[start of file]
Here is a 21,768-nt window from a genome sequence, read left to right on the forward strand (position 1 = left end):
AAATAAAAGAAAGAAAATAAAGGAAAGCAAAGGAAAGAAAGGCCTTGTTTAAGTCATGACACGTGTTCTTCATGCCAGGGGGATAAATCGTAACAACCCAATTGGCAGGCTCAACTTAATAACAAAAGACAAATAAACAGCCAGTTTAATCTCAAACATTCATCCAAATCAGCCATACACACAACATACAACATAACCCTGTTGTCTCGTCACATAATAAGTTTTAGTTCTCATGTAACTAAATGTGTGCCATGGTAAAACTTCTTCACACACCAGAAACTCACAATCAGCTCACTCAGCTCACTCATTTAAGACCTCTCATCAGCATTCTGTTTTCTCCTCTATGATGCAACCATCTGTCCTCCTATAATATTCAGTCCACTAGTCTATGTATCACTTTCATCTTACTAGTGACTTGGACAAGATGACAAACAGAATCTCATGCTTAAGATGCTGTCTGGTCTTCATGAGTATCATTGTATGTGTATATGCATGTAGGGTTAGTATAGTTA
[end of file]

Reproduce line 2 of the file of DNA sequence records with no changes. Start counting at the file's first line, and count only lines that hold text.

AAATAAAAGAAAGAAAATAAAGGAAAGCAAAGGAAAGAAAGGCCTTGTTTAAGTCATGACACGTGTTCTTCATGCCAGGGGGATAAATCGTAACAACCCAATTGGCAGGCTCAACTTAATAACAAAAGACAAATAAACAGCCAGTTTAATCTCAAACATTCATCCAAATCAGCCATACACACAACATACAACATAACCCTGTTGTCTCGTCACATAATAAGTTTTAGTTCTCATGTAACTAAATGTGTGCCATGGTAAAACTTCTTCACACACCAGAAACTCACAATCAGCTCACTCAGCTCACTCATTTAAGACCTCTCATCAGCATTCTGTTTTCTCCTCTATGATGCAACCATCTGTCCTCCTATAATATTCAGTCCACTAGTCTATGTATCACTTTCATCTTACTAGTGACTTGGACAAGATGACAAACAGAATCTCATGCTTAAGATGCTGTCTGGTCTTCATGAGTATCATTGTATGTGTATATGCATGTAGGGTTAGTATAGTTA